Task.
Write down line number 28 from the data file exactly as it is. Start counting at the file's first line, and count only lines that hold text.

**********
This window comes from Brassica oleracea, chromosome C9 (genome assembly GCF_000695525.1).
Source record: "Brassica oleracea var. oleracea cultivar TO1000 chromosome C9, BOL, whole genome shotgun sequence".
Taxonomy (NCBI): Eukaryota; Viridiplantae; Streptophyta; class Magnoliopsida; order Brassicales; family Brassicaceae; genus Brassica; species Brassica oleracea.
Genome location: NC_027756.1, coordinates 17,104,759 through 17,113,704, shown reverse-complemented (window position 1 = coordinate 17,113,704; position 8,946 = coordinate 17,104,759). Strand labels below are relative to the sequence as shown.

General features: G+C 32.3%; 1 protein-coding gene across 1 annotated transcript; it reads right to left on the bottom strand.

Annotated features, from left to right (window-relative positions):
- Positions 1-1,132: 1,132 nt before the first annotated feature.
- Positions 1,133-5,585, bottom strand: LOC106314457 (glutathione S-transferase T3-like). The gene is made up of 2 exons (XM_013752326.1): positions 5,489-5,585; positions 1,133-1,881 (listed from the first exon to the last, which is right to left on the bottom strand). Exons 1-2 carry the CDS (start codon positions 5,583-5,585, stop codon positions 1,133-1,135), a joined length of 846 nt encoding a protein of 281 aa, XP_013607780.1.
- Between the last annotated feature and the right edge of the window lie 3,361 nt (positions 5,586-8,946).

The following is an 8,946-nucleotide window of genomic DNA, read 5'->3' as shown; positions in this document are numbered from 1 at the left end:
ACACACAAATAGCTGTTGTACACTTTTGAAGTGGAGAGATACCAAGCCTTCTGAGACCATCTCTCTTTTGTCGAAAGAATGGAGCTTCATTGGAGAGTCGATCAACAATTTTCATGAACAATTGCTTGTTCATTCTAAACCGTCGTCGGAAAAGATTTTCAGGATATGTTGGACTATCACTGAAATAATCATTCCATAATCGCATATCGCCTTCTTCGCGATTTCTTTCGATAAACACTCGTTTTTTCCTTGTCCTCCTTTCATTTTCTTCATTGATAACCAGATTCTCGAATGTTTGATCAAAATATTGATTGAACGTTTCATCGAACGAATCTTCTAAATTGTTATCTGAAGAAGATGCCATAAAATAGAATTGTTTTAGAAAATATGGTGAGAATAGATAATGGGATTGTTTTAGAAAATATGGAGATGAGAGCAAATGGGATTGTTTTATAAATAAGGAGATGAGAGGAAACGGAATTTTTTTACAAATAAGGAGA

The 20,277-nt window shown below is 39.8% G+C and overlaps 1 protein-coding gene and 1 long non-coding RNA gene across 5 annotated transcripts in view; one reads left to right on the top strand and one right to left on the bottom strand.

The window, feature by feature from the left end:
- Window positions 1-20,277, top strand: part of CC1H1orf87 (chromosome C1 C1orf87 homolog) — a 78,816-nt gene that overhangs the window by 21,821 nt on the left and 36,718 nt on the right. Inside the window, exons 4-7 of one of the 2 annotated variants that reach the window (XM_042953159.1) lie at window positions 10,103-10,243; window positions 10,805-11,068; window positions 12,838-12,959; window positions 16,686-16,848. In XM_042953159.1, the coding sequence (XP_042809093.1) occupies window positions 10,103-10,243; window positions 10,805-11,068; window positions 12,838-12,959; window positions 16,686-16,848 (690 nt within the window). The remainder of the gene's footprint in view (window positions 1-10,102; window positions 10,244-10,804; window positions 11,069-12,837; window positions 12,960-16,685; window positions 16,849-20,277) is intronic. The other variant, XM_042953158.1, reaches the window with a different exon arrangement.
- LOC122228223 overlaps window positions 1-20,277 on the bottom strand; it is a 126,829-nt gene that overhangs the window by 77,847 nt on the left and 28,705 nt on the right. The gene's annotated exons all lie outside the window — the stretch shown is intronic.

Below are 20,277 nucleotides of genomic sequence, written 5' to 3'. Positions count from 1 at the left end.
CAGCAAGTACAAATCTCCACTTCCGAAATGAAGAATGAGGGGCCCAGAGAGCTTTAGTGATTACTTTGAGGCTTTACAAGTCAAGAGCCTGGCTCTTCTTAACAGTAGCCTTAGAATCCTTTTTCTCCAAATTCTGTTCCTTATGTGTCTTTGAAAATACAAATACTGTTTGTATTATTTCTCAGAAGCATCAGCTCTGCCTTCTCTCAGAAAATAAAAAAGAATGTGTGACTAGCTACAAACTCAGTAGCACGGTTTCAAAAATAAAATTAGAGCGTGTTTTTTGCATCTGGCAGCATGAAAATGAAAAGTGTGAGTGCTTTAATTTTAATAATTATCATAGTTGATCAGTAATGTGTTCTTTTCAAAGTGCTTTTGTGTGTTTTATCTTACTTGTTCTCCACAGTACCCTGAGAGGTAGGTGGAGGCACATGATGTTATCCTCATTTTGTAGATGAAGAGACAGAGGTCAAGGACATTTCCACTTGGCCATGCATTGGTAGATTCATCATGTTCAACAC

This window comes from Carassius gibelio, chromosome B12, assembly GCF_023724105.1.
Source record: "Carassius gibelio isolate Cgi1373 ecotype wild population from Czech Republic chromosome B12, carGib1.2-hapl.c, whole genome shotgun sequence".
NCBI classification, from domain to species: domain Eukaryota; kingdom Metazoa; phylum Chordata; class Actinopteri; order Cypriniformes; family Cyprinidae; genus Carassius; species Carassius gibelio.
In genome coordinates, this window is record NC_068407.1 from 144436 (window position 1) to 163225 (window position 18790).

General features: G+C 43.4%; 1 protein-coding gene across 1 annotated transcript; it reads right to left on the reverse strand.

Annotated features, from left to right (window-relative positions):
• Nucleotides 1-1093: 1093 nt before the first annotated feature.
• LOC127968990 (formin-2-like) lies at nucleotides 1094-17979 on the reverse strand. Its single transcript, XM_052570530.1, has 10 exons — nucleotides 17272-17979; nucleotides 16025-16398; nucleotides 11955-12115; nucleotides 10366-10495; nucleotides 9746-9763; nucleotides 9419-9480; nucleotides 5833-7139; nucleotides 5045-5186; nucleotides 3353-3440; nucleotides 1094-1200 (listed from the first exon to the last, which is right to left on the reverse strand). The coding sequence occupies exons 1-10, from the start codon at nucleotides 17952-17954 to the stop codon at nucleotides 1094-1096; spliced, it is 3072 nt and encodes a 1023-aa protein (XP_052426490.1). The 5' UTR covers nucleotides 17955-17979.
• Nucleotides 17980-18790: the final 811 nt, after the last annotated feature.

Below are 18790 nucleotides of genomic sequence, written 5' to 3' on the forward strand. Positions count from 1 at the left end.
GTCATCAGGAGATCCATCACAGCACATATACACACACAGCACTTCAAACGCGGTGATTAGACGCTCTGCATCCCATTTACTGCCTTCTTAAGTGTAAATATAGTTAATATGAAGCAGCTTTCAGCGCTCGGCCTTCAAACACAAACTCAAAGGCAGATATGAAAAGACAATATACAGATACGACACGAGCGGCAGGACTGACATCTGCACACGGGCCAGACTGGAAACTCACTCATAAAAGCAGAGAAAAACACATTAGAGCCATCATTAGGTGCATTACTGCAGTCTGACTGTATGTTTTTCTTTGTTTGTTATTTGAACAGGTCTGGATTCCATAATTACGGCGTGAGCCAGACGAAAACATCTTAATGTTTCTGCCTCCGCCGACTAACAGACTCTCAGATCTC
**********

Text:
GTCATCAGGAGATCCATCACAGCACATATACACACACAGCACTTCAAACGCGGTGATTAGACGCTCTGCATCCCATTTACTGCCTTCTTAAGTGTAAATATAGTTAATATGAAGCAGCTTTCAGCGCTCGGCCTTCAAACACAAACTCAAAGGCAGATATGAAAAGACAATATACAGATACGACACGAGCGGCAGGACTGACATCTGCACACGGGCCAGACTGGAAACTCACTCATAAAAGCAGAGAAAAACACATTAGAGCCATCATTAGGTGCATTACTGCAGTCTGACTGTATGTTTTTCTTTGTTTGTTATTTGAACAGGTCTGGATTCCATAATTACGGCGTGAGCCAGACGAAAACATCTTAATGTTTCTGCCTCCGCCGACTAACAGACTCTCAGATCTC